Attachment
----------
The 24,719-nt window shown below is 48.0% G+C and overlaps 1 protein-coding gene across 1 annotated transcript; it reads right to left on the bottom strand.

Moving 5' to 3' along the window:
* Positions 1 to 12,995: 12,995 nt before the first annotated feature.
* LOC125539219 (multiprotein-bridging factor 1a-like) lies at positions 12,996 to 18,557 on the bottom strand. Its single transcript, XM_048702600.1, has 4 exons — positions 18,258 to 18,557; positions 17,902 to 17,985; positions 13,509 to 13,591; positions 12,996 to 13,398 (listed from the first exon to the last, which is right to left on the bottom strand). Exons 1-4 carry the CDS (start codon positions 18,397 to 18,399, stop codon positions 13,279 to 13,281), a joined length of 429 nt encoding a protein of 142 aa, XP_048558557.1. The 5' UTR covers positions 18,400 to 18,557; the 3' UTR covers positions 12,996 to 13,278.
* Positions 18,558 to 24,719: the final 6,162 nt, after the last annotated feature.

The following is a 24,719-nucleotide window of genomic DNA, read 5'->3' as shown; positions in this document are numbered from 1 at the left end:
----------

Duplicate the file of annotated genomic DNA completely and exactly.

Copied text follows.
The 24,719-nt window shown below is 48.0% G+C and overlaps 1 protein-coding gene across 1 annotated transcript; it reads right to left on the bottom strand.

Moving 5' to 3' along the window:
* Positions 1 to 12,995: 12,995 nt before the first annotated feature.
* LOC125539219 (multiprotein-bridging factor 1a-like) lies at positions 12,996 to 18,557 on the bottom strand. Its single transcript, XM_048702600.1, has 4 exons — positions 18,258 to 18,557; positions 17,902 to 17,985; positions 13,509 to 13,591; positions 12,996 to 13,398 (listed from the first exon to the last, which is right to left on the bottom strand). Exons 1-4 carry the CDS (start codon positions 18,397 to 18,399, stop codon positions 13,279 to 13,281), a joined length of 429 nt encoding a protein of 142 aa, XP_048558557.1. The 5' UTR covers positions 18,400 to 18,557; the 3' UTR covers positions 12,996 to 13,278.
* Positions 18,558 to 24,719: the final 6,162 nt, after the last annotated feature.

The following is a 24,719-nucleotide window of genomic DNA, read 5'->3' as shown; positions in this document are numbered from 1 at the left end: